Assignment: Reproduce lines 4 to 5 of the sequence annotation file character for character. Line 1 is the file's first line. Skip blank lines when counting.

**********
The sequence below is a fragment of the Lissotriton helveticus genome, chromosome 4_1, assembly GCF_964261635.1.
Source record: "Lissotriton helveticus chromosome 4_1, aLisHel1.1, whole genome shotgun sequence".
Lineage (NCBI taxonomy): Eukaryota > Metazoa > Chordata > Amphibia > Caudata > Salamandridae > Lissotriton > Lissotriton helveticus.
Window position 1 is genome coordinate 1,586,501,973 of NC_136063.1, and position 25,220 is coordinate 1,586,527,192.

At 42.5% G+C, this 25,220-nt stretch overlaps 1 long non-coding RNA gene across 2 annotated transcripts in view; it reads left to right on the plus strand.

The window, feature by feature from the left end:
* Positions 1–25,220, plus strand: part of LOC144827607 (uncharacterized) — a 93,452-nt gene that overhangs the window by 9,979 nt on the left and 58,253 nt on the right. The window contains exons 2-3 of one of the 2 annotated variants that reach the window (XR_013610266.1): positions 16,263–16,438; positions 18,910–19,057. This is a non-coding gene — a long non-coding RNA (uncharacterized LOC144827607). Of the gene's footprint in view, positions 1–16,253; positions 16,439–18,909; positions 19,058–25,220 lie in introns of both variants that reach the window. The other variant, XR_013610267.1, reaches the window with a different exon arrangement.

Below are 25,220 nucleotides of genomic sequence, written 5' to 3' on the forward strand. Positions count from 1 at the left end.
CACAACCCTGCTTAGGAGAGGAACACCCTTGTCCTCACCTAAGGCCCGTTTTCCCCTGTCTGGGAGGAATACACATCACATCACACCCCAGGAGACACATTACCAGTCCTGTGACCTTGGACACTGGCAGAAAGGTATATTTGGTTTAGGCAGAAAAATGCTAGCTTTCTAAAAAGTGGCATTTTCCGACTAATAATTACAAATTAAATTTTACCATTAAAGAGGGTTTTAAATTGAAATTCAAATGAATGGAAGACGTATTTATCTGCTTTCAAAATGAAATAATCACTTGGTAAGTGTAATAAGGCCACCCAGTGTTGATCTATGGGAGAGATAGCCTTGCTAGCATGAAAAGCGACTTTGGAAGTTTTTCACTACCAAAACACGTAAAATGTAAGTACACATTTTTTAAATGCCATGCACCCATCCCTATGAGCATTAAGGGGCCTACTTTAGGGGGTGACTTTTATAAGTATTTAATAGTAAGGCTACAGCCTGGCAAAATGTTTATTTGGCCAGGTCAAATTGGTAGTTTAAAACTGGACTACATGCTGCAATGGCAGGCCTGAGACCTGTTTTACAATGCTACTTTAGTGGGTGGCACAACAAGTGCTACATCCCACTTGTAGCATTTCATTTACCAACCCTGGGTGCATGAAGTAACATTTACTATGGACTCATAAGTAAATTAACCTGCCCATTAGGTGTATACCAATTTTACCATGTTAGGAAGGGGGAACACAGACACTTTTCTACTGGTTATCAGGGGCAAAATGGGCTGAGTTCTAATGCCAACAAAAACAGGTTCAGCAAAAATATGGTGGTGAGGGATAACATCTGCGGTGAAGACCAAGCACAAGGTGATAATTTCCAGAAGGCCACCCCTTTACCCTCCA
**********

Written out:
Window position 1 is genome coordinate 1,586,501,973 of NC_136063.1, and position 25,220 is coordinate 1,586,527,192.

At 42.5% G+C, this 25,220-nt stretch overlaps 1 long non-coding RNA gene across 2 annotated transcripts in view; it reads left to right on the plus strand.